McKeon, Michael

McKeon, Michael

The Secret History of Domesticity: Public, Private, and the Division of Knowledge

  • Published Date: John Hopkins University Press, 2005

Michael McKeon

altTaking English culture as its representative sample, The Secret History of Domesticity asks how the modern notion of the public-private relation emerged in the seventeenth and eighteenth centuries. Treating that relation as a crucial instance of the modern division of knowledge, Professor Michael McKeon narrates its pre-history along with that of its essential component, domesticity.

This narrative draws upon the entire spectrum of English people's experience. At the most public extreme are political developments like the formation of civil society over against the state, the rise of contractual thinking, and the devolution of absolutism from monarch to individual subject. The middle range of experience takes in the influence of Protestant and scientific thought, the printed publication of the private, the conceptualization of virtual publics, society, public opinion, the market,and the capitalization of production, the decline of the domestic economy, and the increase in the sexual division of labor. The most private pole of experience involves the privatization of marriage, the family, and the household, and the complex entanglement of femininity, interiority, subjectivity, and sexuality.

Professor McKeon accounts for how the relationship between public and private experience first became intelligible as a variable interaction of distinct modes of being - not a static dichotomy, but a tool to think with. Richly illustrated with nearly 100 images, including paintings, engravings, woodcuts, and a representative selection of architectural floor plans for domestic interiors, this volume reads graphic forms to emphasize how susceptible the public-private relation was to concrete and spatial representation. Professor McKeon is similarly attentive to how literary forms evoked a tangible sense of public-private relations, among them figurative imagery, allegorical narration, parody, the author-character-reader dialectic, aesthetic distance, and free indirect discourse. He also finds a structural analogue for the emergence of the modern public-private relation in the conjunction of what contemporaries called the "secret history" and the domestic novel.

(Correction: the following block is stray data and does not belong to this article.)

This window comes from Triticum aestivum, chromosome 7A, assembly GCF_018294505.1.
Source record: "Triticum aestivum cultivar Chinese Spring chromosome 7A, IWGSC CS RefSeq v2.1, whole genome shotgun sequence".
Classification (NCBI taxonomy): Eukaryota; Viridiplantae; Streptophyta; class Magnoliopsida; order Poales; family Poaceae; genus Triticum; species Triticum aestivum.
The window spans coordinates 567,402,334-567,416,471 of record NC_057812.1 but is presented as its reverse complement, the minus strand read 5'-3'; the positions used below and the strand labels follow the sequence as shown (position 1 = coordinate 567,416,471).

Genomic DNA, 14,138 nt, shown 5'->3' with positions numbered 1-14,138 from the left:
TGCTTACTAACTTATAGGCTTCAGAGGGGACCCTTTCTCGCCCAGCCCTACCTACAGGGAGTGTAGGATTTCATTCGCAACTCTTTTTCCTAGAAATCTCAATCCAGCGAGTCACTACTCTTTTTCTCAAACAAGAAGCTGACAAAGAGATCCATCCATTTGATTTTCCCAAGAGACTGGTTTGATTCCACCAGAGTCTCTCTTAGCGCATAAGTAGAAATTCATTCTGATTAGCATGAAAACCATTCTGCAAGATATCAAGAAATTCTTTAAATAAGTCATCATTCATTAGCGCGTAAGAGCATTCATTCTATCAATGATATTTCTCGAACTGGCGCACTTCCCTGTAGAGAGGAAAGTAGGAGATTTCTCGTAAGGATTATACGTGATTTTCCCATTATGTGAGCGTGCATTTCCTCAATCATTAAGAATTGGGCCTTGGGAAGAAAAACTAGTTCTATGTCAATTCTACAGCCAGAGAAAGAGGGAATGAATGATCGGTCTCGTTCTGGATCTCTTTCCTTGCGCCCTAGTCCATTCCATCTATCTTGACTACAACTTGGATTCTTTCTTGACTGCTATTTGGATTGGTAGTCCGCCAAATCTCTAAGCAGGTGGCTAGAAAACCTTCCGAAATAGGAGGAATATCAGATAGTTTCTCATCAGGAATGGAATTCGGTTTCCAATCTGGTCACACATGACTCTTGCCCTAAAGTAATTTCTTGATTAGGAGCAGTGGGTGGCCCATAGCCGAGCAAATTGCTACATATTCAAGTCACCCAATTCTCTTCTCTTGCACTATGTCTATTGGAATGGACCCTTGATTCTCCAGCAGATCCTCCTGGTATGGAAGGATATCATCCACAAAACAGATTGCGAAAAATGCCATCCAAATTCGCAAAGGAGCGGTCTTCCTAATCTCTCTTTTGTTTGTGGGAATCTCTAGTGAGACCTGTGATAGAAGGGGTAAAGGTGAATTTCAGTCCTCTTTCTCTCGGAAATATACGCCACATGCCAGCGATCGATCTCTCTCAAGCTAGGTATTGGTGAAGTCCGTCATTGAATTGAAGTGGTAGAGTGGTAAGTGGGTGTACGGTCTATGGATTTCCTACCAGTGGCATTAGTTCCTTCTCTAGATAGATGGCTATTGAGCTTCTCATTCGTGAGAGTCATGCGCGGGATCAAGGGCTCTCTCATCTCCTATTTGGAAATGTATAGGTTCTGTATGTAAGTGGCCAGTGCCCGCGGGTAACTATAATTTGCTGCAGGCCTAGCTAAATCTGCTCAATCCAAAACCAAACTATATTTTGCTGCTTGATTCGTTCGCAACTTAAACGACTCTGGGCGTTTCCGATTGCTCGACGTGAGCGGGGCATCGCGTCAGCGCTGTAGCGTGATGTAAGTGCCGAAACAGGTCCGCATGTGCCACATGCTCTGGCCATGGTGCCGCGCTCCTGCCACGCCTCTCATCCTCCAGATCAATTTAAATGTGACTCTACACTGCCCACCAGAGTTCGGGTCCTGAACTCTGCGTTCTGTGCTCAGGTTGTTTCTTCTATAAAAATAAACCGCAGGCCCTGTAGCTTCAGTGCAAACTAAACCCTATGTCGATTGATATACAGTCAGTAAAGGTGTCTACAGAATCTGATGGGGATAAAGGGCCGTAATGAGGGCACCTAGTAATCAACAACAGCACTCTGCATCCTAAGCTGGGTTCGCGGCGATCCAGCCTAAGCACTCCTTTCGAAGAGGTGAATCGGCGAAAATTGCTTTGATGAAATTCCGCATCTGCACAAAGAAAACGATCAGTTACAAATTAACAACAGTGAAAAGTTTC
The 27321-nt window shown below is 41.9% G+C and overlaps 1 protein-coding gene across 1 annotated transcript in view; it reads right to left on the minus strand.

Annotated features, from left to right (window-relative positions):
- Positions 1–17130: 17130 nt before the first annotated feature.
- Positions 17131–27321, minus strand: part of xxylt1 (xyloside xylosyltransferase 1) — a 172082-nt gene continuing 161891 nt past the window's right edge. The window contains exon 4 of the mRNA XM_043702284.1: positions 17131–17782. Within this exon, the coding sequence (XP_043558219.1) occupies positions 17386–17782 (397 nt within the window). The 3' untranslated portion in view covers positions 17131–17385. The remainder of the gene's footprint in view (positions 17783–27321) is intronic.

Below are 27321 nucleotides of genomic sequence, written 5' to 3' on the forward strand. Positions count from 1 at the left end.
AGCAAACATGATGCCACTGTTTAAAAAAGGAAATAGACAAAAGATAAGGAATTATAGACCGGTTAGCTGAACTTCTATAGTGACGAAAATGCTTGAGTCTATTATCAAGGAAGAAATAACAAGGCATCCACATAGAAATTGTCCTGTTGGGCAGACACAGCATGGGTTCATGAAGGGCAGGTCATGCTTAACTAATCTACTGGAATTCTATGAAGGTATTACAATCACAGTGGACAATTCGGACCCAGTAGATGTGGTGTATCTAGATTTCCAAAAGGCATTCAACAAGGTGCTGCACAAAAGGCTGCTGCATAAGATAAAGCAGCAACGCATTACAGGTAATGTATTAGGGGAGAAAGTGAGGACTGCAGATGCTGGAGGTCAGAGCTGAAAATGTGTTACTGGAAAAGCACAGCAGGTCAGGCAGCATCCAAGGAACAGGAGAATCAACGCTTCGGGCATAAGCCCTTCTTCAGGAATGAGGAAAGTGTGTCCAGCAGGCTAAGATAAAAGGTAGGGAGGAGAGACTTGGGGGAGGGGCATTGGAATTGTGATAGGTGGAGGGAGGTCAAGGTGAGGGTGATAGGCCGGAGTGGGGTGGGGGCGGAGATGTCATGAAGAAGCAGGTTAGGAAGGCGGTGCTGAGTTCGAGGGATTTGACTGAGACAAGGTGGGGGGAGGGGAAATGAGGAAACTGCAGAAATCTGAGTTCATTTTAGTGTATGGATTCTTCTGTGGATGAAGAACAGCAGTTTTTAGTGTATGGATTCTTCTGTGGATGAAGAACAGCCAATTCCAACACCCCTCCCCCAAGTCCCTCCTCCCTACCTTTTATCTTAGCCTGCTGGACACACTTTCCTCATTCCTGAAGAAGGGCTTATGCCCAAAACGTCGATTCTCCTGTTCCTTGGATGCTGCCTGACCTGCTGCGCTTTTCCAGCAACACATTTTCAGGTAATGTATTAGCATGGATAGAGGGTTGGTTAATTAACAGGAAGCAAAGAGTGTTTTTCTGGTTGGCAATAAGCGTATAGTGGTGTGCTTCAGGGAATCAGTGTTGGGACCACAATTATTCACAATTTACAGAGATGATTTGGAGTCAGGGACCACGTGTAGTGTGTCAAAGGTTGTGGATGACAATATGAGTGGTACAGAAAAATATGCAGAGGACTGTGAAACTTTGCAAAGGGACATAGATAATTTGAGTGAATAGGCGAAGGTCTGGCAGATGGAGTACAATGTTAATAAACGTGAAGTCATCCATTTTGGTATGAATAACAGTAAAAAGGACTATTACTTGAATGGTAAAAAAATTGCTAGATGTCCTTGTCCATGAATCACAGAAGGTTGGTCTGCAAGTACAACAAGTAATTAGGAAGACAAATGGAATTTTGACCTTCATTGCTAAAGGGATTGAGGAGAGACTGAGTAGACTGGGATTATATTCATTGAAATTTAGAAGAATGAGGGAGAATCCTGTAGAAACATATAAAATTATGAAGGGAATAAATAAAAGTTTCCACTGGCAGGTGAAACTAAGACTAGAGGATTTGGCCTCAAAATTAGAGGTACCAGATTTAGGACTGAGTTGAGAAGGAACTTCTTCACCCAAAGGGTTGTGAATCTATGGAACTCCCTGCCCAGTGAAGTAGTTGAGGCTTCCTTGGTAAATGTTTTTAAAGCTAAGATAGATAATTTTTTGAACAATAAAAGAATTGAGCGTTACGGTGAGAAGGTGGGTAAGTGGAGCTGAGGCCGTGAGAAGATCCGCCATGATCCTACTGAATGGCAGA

A capacious and synthetic historical investigation, The Secret History of Domesticity exemplifies how the methods of literary interpretation and historical analysis can inform and enrich one another.

Theory of the Novel: A Historical Approach

  • Published Date: Johns Hopkins University Press, 2000

Michael McKeon (Editor)

altProfessor Michael McKeon, author of The Origins of the English Novel, 1600-1740, here assembles a collection of influential essays on the theory of the novel. Carefully chosen selections from Frye, Benjamin, Levi-Strauss, Lukacs, Bakhtin, and other prominent theorists explore the historical significance of the novel as a genre, from its early beginnings to its modern variations in the postmodern novel and postcolonial novel.

Offering a generous selection of key theoretical texts for students and scholars alike, Theory of the Novel also presents a provocative argument for studying the genre. In his introduction to the volume and in headnotes to each section, Professor McKeon argues that genre theory and history provide the best approach to understanding the novel. All the selections in this anthology date from the twentieth century--most from the last forty years--and represent the attempts of different theorists, and different theoretical schools, to describe the historical stages of the genre's formal development.

The Origins of the English Novel, 1600-1740

  • Published Date: Johns Hopkins University Press, 1987

Michael McKeon
Fifteenth Anniversary Edition

altIn this book, Professor Michael McKeon combines historical analysis and readings of extraordinarily diverse texts to reconceive the foundations of the dominant genre of the modern era. Challenging prevailing theories that tie the origins of the novel to the ascendancy of "realism" and the "middle class," Professor McKeon argues that this new genre arose in response to the profound instability of literary and social categories. Between 1600 and 1740, momentous changes took place in European attitudes toward truth in narrative and toward virtue in the individual and the social order. The novel emerged, he contends, as a cultural instrument designed to engage the epistemological and social crises of the age.

The Fifteenth Anniversary Edition of The Origins of the English Novel features a new introduction in which Professor McKeon reflects on the considerable response and commentary the book has attracted since its publication by describing dialectical method and by applying it to early modern notions of gender.